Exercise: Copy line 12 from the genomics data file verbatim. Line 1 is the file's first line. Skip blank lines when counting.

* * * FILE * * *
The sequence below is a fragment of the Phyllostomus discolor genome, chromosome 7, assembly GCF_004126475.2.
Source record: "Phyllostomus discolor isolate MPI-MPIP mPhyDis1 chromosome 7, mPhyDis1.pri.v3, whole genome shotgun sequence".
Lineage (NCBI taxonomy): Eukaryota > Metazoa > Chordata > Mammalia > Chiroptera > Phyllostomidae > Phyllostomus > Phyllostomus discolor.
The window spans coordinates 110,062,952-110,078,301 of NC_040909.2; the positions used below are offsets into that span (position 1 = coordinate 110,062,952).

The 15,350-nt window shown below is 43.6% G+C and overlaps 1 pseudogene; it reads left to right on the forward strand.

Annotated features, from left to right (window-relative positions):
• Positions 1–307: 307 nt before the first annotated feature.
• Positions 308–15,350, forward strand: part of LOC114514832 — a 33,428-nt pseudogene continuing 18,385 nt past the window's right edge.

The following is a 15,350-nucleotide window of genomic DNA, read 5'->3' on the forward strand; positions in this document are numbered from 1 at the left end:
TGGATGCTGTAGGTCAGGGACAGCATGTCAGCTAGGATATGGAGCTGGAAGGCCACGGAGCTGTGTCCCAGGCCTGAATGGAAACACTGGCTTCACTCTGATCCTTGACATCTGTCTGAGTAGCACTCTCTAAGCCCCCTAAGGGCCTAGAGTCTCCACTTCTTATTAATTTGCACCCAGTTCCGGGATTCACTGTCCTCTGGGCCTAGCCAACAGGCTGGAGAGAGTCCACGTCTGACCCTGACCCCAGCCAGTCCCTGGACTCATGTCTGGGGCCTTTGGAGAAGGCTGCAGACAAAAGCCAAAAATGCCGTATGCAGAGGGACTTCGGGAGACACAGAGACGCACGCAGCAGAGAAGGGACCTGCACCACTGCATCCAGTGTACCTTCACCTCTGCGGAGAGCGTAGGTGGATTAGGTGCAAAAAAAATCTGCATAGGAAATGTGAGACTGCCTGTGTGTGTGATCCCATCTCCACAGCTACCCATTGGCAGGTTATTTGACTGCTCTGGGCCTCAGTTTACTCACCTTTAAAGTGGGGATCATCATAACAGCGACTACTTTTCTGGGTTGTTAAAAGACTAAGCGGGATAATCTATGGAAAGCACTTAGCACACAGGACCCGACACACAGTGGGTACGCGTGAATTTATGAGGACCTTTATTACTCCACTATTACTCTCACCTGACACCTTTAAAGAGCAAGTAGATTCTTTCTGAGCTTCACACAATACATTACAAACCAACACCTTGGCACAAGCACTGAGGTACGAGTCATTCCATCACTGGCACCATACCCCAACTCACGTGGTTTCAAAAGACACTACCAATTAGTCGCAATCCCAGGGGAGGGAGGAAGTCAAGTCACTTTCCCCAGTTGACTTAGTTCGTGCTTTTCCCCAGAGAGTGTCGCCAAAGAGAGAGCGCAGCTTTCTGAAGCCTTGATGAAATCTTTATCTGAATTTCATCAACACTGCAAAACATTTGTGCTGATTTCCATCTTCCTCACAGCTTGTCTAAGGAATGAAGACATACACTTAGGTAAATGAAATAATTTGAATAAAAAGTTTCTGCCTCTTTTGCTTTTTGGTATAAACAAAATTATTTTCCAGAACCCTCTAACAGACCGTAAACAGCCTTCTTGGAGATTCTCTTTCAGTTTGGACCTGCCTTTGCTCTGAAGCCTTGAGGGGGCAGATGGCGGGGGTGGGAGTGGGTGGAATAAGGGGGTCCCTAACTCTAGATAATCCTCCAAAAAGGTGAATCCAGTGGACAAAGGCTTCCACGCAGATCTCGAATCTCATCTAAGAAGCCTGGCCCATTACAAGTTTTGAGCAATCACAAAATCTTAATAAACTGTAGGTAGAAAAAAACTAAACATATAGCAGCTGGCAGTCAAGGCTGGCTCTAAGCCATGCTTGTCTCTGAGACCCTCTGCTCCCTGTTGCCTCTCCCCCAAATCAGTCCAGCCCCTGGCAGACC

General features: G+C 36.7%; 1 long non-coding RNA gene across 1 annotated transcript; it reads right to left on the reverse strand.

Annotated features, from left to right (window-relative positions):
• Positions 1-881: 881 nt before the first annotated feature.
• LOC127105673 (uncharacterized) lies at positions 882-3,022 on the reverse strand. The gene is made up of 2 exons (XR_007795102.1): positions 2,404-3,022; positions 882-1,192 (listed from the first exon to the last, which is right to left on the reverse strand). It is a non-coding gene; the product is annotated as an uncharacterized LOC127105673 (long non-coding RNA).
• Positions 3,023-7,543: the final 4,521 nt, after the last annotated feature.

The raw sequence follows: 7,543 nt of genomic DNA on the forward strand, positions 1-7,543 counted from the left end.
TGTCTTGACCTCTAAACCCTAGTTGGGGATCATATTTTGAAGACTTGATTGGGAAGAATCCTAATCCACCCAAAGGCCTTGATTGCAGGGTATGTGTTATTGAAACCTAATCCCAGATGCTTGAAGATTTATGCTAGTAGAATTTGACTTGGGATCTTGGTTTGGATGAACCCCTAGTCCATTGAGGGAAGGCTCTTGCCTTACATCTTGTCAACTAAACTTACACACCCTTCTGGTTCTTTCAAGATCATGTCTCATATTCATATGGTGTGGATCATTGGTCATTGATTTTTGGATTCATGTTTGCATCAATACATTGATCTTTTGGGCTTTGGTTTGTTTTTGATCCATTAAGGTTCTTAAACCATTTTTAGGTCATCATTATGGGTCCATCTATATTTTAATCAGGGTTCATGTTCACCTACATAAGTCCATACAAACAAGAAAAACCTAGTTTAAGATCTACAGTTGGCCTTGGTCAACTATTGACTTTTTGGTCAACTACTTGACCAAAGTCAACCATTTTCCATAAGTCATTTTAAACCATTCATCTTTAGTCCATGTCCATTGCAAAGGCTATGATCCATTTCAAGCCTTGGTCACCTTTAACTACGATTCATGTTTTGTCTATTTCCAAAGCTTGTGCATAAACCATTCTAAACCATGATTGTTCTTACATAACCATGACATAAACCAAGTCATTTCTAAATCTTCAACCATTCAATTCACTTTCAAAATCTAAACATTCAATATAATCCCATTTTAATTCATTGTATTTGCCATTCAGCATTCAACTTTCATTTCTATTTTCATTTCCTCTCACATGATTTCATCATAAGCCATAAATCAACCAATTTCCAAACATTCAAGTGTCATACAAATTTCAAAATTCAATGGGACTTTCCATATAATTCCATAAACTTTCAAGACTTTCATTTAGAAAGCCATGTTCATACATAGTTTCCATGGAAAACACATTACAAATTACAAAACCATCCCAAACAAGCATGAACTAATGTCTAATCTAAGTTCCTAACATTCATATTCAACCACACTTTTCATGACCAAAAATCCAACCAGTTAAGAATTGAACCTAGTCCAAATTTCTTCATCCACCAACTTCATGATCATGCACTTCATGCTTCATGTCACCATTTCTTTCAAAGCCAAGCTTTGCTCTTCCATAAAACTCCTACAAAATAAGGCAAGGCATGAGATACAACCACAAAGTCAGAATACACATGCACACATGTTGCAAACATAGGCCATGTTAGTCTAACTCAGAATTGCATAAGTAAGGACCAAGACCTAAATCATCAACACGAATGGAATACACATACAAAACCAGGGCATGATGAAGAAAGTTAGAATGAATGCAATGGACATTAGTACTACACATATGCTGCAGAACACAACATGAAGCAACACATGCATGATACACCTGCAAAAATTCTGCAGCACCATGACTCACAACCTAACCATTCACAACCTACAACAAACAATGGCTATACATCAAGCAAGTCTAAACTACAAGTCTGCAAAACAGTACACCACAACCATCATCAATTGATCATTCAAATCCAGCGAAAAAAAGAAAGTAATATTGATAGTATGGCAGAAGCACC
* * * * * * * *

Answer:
Annotated features, from left to right (window-relative positions):